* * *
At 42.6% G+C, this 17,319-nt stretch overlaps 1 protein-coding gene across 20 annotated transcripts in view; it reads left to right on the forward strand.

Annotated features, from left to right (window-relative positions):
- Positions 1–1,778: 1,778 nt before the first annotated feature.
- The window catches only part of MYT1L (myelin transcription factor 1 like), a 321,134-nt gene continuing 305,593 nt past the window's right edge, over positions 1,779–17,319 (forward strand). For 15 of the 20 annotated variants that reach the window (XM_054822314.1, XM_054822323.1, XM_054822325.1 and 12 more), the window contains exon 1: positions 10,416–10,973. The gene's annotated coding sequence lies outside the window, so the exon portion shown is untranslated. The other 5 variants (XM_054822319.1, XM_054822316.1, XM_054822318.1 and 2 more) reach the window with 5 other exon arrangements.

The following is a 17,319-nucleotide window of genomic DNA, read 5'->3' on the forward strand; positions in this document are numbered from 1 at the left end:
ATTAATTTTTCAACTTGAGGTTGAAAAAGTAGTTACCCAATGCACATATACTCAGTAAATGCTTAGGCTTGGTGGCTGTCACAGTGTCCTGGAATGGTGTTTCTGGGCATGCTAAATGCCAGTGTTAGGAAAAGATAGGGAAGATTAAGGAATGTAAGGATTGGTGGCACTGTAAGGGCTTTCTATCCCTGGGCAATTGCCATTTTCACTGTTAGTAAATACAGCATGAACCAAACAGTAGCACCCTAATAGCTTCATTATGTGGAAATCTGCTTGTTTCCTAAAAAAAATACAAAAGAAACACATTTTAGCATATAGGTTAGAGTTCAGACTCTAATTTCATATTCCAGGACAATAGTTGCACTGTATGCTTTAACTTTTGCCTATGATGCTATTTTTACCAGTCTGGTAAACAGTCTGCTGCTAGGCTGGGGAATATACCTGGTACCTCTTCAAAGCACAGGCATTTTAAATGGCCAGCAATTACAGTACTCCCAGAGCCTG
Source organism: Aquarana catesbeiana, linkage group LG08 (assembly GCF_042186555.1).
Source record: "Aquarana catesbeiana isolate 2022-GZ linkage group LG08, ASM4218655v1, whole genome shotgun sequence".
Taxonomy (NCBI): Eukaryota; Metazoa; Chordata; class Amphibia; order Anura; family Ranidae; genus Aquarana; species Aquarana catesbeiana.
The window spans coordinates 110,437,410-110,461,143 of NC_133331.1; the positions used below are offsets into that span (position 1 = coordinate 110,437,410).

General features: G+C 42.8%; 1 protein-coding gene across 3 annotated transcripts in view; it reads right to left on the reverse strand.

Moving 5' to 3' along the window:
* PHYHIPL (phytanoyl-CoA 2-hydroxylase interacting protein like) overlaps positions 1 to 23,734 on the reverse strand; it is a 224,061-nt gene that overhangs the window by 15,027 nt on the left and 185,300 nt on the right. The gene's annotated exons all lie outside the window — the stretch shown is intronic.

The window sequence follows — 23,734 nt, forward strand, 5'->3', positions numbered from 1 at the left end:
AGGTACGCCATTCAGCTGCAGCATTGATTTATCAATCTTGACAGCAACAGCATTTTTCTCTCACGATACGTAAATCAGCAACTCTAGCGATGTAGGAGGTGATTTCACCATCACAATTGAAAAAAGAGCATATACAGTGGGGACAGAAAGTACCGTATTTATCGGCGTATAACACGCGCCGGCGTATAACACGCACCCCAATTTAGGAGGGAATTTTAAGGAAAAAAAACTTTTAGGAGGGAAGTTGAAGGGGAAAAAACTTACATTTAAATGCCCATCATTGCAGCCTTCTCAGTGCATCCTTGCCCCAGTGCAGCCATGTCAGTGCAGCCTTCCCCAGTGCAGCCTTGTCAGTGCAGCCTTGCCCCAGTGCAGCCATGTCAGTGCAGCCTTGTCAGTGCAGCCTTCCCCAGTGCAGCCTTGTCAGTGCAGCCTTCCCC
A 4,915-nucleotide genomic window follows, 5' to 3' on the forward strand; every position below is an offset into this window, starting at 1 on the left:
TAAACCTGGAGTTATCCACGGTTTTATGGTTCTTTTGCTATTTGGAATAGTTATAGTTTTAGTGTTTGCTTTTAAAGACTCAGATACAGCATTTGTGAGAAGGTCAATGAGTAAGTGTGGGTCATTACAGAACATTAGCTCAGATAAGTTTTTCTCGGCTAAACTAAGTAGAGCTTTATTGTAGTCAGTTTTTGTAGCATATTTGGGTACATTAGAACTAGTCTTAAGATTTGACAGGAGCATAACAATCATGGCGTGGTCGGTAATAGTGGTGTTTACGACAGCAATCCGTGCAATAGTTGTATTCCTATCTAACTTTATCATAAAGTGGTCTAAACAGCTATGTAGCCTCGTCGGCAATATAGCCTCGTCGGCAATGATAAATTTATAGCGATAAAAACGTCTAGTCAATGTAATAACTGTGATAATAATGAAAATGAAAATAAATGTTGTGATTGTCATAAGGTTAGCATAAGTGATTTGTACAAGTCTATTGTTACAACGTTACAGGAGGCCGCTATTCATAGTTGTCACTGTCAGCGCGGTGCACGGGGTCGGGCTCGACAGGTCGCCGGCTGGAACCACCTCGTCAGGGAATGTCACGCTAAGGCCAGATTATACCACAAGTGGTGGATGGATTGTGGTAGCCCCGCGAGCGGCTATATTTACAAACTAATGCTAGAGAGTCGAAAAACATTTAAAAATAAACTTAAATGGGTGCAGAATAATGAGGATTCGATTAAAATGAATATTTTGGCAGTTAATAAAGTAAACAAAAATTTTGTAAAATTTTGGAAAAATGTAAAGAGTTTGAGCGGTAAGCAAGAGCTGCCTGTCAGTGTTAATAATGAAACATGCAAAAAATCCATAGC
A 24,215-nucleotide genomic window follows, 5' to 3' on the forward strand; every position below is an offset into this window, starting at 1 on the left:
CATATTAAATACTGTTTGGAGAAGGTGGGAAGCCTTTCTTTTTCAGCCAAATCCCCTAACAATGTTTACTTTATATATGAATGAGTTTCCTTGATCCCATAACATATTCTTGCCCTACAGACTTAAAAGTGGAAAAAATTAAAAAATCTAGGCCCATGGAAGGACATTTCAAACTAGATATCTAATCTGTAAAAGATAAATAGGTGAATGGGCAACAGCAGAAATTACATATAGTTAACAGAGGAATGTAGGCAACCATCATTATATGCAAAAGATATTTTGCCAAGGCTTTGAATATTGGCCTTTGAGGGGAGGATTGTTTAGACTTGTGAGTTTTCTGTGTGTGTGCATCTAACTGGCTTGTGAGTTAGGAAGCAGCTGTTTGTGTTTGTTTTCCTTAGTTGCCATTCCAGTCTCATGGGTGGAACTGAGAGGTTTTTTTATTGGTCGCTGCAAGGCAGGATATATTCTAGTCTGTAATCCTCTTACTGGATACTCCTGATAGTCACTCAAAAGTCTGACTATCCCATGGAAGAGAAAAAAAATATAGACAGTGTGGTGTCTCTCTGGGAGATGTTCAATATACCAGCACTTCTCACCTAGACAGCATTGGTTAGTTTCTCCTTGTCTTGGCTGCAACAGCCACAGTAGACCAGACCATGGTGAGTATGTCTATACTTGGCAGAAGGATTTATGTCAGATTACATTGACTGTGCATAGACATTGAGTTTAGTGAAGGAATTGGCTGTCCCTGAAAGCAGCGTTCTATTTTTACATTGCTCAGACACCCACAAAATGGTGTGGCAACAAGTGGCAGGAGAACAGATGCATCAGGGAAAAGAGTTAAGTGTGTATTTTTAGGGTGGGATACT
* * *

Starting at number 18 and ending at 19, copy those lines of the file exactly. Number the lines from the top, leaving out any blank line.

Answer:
A 24,215-nucleotide genomic window follows, 5' to 3' on the forward strand; every position below is an offset into this window, starting at 1 on the left:
CATATTAAATACTGTTTGGAGAAGGTGGGAAGCCTTTCTTTTTCAGCCAAATCCCCTAACAATGTTTACTTTATATATGAATGAGTTTCCTTGATCCCATAACATATTCTTGCCCTACAGACTTAAAAGTGGAAAAAATTAAAAAATCTAGGCCCATGGAAGGACATTTCAAACTAGATATCTAATCTGTAAAAGATAAATAGGTGAATGGGCAACAGCAGAAATTACATATAGTTAACAGAGGAATGTAGGCAACCATCATTATATGCAAAAGATATTTTGCCAAGGCTTTGAATATTGGCCTTTGAGGGGAGGATTGTTTAGACTTGTGAGTTTTCTGTGTGTGTGCATCTAACTGGCTTGTGAGTTAGGAAGCAGCTGTTTGTGTTTGTTTTCCTTAGTTGCCATTCCAGTCTCATGGGTGGAACTGAGAGGTTTTTTTATTGGTCGCTGCAAGGCAGGATATATTCTAGTCTGTAATCCTCTTACTGGATACTCCTGATAGTCACTCAAAAGTCTGACTATCCCATGGAAGAGAAAAAAAATATAGACAGTGTGGTGTCTCTCTGGGAGATGTTCAATATACCAGCACTTCTCACCTAGACAGCATTGGTTAGTTTCTCCTTGTCTTGGCTGCAACAGCCACAGTAGACCAGACCATGGTGAGTATGTCTATACTTGGCAGAAGGATTTATGTCAGATTACATTGACTGTGCATAGACATTGAGTTTAGTGAAGGAATTGGCTGTCCCTGAAAGCAGCGTTCTATTTTTACATTGCTCAGACACCCACAAAATGGTGTGGCAACAAGTGGCAGGAGAACAGATGCATCAGGGAAAAGAGTTAAGTGTGTATTTTTAGGGTGGGATACT